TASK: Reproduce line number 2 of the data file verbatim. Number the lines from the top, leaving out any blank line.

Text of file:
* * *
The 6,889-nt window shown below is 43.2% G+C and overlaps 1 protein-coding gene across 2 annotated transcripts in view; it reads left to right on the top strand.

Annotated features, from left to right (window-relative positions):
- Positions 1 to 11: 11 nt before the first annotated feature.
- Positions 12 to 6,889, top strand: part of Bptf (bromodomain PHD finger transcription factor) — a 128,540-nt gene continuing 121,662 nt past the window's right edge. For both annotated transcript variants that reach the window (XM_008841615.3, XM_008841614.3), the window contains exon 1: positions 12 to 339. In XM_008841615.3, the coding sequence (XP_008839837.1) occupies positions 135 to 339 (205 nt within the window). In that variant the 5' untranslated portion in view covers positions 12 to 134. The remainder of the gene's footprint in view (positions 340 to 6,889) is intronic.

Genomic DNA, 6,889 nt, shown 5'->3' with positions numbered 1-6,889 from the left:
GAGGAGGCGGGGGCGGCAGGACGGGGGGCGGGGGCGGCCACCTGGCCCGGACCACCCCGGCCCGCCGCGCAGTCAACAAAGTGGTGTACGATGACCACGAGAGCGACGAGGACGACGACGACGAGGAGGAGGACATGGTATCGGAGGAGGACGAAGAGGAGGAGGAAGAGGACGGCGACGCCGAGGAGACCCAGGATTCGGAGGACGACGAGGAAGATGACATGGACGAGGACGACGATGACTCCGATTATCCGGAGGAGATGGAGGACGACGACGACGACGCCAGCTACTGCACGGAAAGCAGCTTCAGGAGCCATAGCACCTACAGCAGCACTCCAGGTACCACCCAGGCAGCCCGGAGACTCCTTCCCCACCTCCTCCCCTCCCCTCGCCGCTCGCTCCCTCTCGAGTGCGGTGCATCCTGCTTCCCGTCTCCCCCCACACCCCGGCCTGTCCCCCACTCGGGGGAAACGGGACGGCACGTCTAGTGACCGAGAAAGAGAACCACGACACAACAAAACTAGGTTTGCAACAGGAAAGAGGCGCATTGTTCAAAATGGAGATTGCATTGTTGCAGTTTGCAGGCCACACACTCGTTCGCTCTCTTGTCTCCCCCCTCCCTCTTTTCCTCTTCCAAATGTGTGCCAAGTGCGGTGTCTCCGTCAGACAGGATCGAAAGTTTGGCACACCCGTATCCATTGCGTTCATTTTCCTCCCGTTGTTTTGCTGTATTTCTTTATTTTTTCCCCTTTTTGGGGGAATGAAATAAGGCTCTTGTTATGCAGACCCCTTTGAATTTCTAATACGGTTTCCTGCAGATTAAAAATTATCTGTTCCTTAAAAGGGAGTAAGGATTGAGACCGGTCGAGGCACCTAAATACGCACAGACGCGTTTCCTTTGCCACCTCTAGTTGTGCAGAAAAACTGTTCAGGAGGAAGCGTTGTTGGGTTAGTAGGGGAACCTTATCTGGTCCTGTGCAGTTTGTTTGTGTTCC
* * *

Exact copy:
Annotated features, from left to right (window-relative positions):